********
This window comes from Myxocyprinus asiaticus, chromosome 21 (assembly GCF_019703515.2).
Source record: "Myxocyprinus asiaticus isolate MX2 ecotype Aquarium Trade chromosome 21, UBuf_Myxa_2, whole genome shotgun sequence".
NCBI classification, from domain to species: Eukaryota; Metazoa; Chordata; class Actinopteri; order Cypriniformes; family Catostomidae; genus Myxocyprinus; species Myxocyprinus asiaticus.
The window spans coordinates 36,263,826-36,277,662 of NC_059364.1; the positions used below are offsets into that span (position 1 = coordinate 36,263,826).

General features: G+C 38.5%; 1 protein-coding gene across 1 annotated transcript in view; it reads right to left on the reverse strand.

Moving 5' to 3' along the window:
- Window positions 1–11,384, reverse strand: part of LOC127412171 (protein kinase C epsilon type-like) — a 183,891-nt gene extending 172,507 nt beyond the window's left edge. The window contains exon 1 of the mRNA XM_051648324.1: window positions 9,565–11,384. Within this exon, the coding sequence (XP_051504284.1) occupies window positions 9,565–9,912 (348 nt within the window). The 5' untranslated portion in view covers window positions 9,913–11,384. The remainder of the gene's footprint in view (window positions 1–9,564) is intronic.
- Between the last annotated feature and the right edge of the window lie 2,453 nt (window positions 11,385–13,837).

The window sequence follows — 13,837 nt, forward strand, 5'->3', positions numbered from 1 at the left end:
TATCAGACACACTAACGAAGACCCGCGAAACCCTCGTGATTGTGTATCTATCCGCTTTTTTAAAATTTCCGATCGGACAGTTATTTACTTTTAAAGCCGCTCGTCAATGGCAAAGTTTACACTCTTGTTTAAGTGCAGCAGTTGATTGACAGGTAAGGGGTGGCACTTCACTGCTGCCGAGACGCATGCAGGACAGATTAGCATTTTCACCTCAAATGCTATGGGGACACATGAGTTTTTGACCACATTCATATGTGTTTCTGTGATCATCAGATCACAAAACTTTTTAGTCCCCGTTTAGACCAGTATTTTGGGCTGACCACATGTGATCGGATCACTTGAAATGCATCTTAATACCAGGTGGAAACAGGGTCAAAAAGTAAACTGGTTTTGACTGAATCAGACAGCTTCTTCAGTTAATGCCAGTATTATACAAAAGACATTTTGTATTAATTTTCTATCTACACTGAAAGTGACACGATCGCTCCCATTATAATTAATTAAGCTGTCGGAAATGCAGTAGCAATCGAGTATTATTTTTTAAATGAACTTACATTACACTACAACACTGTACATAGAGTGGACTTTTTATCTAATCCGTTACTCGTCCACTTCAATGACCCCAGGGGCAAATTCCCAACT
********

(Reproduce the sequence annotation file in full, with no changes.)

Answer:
This window comes from Myxocyprinus asiaticus, chromosome 21 (assembly GCF_019703515.2).
Source record: "Myxocyprinus asiaticus isolate MX2 ecotype Aquarium Trade chromosome 21, UBuf_Myxa_2, whole genome shotgun sequence".
NCBI classification, from domain to species: Eukaryota; Metazoa; Chordata; class Actinopteri; order Cypriniformes; family Catostomidae; genus Myxocyprinus; species Myxocyprinus asiaticus.
The window spans coordinates 36,263,826-36,277,662 of NC_059364.1; the positions used below are offsets into that span (position 1 = coordinate 36,263,826).

General features: G+C 38.5%; 1 protein-coding gene across 1 annotated transcript in view; it reads right to left on the reverse strand.

Moving 5' to 3' along the window:
- Window positions 1–11,384, reverse strand: part of LOC127412171 (protein kinase C epsilon type-like) — a 183,891-nt gene extending 172,507 nt beyond the window's left edge. The window contains exon 1 of the mRNA XM_051648324.1: window positions 9,565–11,384. Within this exon, the coding sequence (XP_051504284.1) occupies window positions 9,565–9,912 (348 nt within the window). The 5' untranslated portion in view covers window positions 9,913–11,384. The remainder of the gene's footprint in view (window positions 1–9,564) is intronic.
- Between the last annotated feature and the right edge of the window lie 2,453 nt (window positions 11,385–13,837).

The window sequence follows — 13,837 nt, forward strand, 5'->3', positions numbered from 1 at the left end:
TATCAGACACACTAACGAAGACCCGCGAAACCCTCGTGATTGTGTATCTATCCGCTTTTTTAAAATTTCCGATCGGACAGTTATTTACTTTTAAAGCCGCTCGTCAATGGCAAAGTTTACACTCTTGTTTAAGTGCAGCAGTTGATTGACAGGTAAGGGGTGGCACTTCACTGCTGCCGAGACGCATGCAGGACAGATTAGCATTTTCACCTCAAATGCTATGGGGACACATGAGTTTTTGACCACATTCATATGTGTTTCTGTGATCATCAGATCACAAAACTTTTTAGTCCCCGTTTAGACCAGTATTTTGGGCTGACCACATGTGATCGGATCACTTGAAATGCATCTTAATACCAGGTGGAAACAGGGTCAAAAAGTAAACTGGTTTTGACTGAATCAGACAGCTTCTTCAGTTAATGCCAGTATTATACAAAAGACATTTTGTATTAATTTTCTATCTACACTGAAAGTGACACGATCGCTCCCATTATAATTAATTAAGCTGTCGGAAATGCAGTAGCAATCGAGTATTATTTTTTAAATGAACTTACATTACACTACAACACTGTACATAGAGTGGACTTTTTATCTAATCCGTTACTCGTCCACTTCAATGACCCCAGGGGCAAATTCCCAACT